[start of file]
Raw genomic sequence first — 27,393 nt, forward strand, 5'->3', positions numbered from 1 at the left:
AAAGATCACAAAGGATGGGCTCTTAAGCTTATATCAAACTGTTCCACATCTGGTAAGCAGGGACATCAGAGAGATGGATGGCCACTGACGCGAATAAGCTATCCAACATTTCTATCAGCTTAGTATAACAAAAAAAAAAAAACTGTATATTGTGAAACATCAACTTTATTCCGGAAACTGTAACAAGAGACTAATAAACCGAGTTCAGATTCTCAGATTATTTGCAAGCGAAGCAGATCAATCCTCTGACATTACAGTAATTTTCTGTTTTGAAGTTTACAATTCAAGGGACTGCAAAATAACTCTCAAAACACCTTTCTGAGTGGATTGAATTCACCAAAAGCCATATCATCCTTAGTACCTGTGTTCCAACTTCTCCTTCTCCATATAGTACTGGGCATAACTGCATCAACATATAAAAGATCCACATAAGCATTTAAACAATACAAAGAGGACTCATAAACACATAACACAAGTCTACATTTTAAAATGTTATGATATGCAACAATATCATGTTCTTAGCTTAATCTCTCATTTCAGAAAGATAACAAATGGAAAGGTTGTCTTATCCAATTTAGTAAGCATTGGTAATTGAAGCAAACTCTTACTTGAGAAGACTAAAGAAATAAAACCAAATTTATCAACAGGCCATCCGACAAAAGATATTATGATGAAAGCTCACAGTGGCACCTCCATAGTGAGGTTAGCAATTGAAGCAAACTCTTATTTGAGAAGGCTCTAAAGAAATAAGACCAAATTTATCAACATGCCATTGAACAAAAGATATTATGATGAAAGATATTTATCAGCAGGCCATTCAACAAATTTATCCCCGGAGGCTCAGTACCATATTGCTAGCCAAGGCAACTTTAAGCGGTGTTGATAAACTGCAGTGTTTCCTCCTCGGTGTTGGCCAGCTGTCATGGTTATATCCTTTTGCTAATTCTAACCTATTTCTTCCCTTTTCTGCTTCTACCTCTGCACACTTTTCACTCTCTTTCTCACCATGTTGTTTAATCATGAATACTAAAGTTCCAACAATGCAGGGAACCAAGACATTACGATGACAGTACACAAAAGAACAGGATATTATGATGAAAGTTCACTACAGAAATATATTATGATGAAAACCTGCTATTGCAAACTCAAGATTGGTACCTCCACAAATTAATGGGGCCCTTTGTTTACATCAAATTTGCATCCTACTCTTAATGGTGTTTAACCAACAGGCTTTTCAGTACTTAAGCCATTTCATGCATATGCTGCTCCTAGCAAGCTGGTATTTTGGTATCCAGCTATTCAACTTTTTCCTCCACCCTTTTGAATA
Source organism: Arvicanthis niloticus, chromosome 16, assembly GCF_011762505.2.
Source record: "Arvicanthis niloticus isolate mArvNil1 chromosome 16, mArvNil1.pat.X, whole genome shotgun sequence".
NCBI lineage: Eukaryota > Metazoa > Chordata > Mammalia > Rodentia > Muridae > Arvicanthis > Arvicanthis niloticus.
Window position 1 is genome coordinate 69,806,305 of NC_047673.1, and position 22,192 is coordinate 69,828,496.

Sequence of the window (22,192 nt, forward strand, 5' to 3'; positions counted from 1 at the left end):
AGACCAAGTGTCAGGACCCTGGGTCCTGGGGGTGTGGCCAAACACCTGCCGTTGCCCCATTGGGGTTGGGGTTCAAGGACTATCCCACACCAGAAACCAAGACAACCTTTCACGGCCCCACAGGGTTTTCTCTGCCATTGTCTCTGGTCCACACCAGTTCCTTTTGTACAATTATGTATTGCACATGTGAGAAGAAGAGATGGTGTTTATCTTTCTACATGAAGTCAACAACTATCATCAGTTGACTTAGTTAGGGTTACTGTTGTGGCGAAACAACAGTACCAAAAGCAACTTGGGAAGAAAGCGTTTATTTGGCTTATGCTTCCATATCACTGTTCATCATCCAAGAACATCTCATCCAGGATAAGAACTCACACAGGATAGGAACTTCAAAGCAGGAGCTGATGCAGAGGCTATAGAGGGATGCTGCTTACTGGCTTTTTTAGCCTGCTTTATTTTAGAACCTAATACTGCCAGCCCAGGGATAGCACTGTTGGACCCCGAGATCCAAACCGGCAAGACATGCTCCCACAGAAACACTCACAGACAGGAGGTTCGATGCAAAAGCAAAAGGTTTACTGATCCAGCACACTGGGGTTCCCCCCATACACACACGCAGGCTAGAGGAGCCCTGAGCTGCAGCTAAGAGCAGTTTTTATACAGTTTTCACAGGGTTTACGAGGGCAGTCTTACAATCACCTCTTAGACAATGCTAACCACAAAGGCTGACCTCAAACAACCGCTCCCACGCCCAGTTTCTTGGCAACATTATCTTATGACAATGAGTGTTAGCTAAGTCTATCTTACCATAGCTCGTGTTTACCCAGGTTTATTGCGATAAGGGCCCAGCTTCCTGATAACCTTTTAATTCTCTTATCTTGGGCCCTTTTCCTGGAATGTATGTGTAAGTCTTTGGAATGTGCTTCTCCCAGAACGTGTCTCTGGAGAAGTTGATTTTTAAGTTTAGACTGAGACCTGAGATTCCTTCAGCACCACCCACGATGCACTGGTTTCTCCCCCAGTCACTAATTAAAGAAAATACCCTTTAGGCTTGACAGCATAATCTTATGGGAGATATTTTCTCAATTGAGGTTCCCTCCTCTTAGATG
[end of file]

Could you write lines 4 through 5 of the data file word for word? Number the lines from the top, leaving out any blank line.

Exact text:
Source record: "Arvicanthis niloticus isolate mArvNil1 chromosome 16, mArvNil1.pat.X, whole genome shotgun sequence".
NCBI lineage: Eukaryota > Metazoa > Chordata > Mammalia > Rodentia > Muridae > Arvicanthis > Arvicanthis niloticus.